Ballengarra tree-sit stops logging

February 27, 2023
Tim Evans trying to save Ballengarra State Forest. Photo: Sooty Owl

Logging crews arrived before dawn on February 27 to Ballengarra State Forest, south of Kempsey, to find their machines captured by the ropes of a tree platform. About a dozen people held signs and banners calling for the forest to be protected.

Forest protector and soil scientist Tim Evans explained why he’d chosen to take the action: “We can’t afford to lose more biodiversity, these forests represent diminishing ecosystems that are crucial for our survival. Without these forests we have no hope of restoring a functional, safe climate.

“Soil science 101 is that when the forests are logged, massive amounts of carbon is released into the atmosphere. That doesn’t show up in the carbon accounting but contributes to global warming which in turn contributes to the growing number of extreme weather events we are seeing around the world.

“I’m taking this action today to draw attention to the destruction of habitat the government is subsidising. Trees in Ballengarra were once so big it took six people to hug them.

“Once this logging is finished, there’ll be no tree here so big that I can’t put my arms around it. That’s tragic.”

He said it was also tragic for the greater gliders, yellow-bellied gliders, sugar gliders, powerful owls, masked owls and barking owls.

“They once thrived here. Now they don’t. And Koala colonies are being annihilated by the logging here. This forest was identified by the [National Parks and Wildlife Service] as a Key Climate Change Corridor for Fauna, but its usefulness is being degraded with each load of logs.”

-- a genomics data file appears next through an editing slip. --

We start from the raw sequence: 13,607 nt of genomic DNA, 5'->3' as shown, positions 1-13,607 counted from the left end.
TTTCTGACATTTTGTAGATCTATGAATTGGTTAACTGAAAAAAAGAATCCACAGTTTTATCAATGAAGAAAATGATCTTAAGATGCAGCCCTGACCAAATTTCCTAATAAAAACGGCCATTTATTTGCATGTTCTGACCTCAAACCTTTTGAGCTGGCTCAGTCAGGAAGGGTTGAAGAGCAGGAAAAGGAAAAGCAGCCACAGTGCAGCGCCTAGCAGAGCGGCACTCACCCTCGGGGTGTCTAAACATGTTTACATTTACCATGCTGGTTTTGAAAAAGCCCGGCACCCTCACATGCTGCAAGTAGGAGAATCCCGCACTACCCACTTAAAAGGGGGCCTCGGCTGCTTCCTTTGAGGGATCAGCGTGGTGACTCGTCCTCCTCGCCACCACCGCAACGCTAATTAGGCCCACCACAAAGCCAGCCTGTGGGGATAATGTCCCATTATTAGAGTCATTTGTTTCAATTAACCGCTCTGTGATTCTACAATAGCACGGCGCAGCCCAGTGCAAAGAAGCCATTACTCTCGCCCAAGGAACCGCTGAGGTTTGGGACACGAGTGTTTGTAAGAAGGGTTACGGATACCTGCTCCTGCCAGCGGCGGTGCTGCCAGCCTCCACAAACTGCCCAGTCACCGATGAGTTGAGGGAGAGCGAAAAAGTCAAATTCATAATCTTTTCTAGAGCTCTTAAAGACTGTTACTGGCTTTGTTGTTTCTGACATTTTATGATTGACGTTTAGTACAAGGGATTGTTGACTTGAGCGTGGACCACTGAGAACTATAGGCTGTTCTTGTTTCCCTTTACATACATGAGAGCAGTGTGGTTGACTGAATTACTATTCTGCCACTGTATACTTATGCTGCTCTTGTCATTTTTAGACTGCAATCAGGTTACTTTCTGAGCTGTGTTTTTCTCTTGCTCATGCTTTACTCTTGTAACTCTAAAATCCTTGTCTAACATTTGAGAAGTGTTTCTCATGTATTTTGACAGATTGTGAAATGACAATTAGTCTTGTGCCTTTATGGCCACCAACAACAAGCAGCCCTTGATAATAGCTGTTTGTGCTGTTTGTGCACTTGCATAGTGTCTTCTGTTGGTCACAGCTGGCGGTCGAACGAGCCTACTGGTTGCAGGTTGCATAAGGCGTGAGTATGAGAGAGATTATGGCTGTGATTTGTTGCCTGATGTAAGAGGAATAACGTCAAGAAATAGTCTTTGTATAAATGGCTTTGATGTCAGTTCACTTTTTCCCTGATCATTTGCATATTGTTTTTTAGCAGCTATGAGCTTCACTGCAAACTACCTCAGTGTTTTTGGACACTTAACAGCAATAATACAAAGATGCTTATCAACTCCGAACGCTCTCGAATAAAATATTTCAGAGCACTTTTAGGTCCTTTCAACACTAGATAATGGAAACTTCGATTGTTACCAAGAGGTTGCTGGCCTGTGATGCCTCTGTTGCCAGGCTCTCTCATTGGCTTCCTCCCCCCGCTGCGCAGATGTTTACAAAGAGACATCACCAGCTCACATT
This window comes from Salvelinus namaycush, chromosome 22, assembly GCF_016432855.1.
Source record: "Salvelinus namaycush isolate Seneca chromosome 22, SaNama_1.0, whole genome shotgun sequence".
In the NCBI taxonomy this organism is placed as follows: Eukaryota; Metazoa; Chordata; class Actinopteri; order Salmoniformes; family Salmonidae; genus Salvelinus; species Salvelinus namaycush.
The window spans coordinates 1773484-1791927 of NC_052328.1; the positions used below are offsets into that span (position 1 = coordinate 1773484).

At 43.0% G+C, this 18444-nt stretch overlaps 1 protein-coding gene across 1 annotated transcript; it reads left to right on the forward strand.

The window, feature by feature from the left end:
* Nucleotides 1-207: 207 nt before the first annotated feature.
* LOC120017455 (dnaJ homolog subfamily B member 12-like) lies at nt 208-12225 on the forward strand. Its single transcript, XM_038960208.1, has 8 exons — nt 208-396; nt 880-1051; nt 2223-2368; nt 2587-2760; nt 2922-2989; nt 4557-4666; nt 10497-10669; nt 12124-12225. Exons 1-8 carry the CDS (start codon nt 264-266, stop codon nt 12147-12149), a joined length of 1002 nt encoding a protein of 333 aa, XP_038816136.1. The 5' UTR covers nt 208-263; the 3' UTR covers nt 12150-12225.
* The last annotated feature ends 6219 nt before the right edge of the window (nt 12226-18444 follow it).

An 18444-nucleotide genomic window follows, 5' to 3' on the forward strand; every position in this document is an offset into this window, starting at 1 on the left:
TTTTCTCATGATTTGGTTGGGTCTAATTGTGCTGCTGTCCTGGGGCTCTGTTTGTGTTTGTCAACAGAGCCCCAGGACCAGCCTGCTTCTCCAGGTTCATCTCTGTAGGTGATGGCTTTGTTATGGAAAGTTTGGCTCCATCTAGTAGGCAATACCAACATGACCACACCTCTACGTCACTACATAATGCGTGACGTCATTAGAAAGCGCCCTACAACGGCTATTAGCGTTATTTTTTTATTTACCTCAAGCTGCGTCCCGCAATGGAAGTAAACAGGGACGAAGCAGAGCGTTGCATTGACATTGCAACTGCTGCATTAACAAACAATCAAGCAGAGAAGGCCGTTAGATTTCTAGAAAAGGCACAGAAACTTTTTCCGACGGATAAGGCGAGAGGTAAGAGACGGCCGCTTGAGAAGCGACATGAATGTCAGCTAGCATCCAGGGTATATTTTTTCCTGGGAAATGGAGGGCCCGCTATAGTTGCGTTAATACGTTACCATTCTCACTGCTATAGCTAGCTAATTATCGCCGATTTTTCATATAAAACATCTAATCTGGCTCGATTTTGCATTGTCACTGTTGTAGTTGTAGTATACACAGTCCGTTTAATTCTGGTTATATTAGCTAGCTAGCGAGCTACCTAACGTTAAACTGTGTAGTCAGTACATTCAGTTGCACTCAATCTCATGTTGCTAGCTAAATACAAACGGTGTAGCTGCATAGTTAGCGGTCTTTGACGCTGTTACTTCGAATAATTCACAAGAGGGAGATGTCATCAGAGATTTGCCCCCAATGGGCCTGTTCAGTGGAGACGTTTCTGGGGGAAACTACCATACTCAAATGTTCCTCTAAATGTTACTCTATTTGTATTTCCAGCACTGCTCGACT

Evans said the activist tree-sit to protect Bulga Forest, making 50 days on February 26, was inspiring. “In a climate and biodiversity crisis, we each need to do what we can. So here I am,” Evans said.


The destruction of Ballengarra State Forest. Photo: Sooty Owl

Meanwhile, the first three arrestees from the Bulga Forest protection actions — Susie Russell, Aaron Crowe and Isla Lamont appeared at Taree Court on February 22. Spokesperson Linda Gill, a former Great Lakes Councillor for 24 years, said that history would remember those who fought to stop the forest destruction as heroes.

“I never forget those women who fought so bravely for my right to vote and my right to participate in our democratic system of government.

“At the time, the suffragettes were beaten, abused, imprisoned and treated brutally by the establishment fighting to maintain its privilege.

“These forest defenders, who are being criminalised by a system that is propping up private profits by destroying public assets, will be remembered the same way.”

Gill said the public forests of NSW, the wildlife they support, the carbon they store and the water they provide, are “way more valuable kept standing”.

[A parliamentary e-petition to arrest logging and extend national parks can be signed here.]

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